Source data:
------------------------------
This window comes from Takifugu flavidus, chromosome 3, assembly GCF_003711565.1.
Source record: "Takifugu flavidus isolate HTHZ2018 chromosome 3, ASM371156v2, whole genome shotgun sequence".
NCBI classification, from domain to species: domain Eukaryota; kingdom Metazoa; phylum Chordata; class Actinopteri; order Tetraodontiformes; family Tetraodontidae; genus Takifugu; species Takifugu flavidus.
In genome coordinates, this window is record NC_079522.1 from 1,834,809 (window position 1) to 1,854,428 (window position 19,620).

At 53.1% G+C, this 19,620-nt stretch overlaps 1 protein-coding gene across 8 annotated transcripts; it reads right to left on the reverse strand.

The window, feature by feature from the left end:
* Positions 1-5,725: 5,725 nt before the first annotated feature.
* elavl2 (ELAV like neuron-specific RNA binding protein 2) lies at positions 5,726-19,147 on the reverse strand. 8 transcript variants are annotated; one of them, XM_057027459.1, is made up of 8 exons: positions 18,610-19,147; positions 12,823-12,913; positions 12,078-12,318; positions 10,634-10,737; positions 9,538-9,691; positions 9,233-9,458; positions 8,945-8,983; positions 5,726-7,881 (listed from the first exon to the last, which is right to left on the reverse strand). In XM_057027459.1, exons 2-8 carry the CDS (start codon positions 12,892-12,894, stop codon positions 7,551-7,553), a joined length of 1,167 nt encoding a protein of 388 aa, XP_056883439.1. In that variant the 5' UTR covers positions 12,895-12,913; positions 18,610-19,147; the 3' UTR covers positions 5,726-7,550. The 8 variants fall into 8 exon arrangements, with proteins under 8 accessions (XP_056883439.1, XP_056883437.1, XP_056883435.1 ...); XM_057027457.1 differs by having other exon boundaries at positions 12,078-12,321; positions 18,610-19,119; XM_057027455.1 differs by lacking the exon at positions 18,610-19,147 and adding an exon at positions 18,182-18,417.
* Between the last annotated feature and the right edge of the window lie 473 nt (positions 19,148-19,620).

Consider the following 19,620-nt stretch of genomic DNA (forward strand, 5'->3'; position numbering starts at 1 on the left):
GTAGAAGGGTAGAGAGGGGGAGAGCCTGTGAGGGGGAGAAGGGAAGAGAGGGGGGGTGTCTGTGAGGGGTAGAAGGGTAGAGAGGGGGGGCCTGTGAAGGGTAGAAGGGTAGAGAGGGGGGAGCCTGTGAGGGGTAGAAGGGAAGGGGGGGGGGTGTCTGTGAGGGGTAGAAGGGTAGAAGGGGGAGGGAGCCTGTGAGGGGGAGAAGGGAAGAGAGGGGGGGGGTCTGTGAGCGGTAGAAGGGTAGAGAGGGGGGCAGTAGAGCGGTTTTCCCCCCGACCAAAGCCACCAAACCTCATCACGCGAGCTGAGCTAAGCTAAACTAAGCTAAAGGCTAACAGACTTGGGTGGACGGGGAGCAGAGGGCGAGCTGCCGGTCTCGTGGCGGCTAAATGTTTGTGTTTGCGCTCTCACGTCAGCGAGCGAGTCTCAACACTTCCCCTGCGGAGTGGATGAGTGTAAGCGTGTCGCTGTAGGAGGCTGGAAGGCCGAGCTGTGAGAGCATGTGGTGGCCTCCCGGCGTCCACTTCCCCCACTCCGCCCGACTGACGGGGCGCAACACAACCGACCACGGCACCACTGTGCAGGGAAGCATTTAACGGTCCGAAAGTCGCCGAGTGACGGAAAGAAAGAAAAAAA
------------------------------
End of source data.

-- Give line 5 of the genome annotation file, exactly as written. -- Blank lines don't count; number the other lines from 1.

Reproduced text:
At 53.1% G+C, this 19,620-nt stretch overlaps 1 protein-coding gene across 8 annotated transcripts; it reads right to left on the reverse strand.